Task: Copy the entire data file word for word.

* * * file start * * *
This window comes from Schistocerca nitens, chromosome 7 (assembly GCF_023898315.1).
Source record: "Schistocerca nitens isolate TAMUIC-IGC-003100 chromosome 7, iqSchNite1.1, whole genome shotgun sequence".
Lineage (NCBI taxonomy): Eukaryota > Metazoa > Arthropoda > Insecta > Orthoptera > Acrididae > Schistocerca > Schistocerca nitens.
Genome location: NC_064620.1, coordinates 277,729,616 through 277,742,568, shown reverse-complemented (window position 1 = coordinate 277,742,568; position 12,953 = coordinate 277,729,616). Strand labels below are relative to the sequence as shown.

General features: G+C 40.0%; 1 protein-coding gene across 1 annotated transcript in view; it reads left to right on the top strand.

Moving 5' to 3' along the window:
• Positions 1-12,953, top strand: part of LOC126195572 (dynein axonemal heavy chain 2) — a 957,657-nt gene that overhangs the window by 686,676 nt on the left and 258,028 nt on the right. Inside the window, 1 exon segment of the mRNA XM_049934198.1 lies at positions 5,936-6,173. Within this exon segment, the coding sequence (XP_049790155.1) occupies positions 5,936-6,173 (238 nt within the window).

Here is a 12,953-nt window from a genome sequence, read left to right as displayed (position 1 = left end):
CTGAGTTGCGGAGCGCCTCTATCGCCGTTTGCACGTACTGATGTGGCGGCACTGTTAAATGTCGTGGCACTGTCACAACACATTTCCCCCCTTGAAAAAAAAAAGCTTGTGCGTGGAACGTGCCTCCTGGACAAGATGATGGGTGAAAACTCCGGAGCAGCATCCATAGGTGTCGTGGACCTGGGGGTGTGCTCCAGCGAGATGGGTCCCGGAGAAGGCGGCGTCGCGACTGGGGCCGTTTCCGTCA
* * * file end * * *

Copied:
This window comes from Schistocerca nitens, chromosome 7 (assembly GCF_023898315.1).
Source record: "Schistocerca nitens isolate TAMUIC-IGC-003100 chromosome 7, iqSchNite1.1, whole genome shotgun sequence".
Lineage (NCBI taxonomy): Eukaryota > Metazoa > Arthropoda > Insecta > Orthoptera > Acrididae > Schistocerca > Schistocerca nitens.
Genome location: NC_064620.1, coordinates 277,729,616 through 277,742,568, shown reverse-complemented (window position 1 = coordinate 277,742,568; position 12,953 = coordinate 277,729,616). Strand labels below are relative to the sequence as shown.

General features: G+C 40.0%; 1 protein-coding gene across 1 annotated transcript in view; it reads left to right on the top strand.

Moving 5' to 3' along the window:
• Positions 1-12,953, top strand: part of LOC126195572 (dynein axonemal heavy chain 2) — a 957,657-nt gene that overhangs the window by 686,676 nt on the left and 258,028 nt on the right. Inside the window, 1 exon segment of the mRNA XM_049934198.1 lies at positions 5,936-6,173. Within this exon segment, the coding sequence (XP_049790155.1) occupies positions 5,936-6,173 (238 nt within the window).

Here is a 12,953-nt window from a genome sequence, read left to right as displayed (position 1 = left end):
CTGAGTTGCGGAGCGCCTCTATCGCCGTTTGCACGTACTGATGTGGCGGCACTGTTAAATGTCGTGGCACTGTCACAACACATTTCCCCCCTTGAAAAAAAAAAGCTTGTGCGTGGAACGTGCCTCCTGGACAAGATGATGGGTGAAAACTCCGGAGCAGCATCCATAGGTGTCGTGGACCTGGGGGTGTGCTCCAGCGAGATGGGTCCCGGAGAAGGCGGCGTCGCGACTGGGGCCGTTTCCGTCA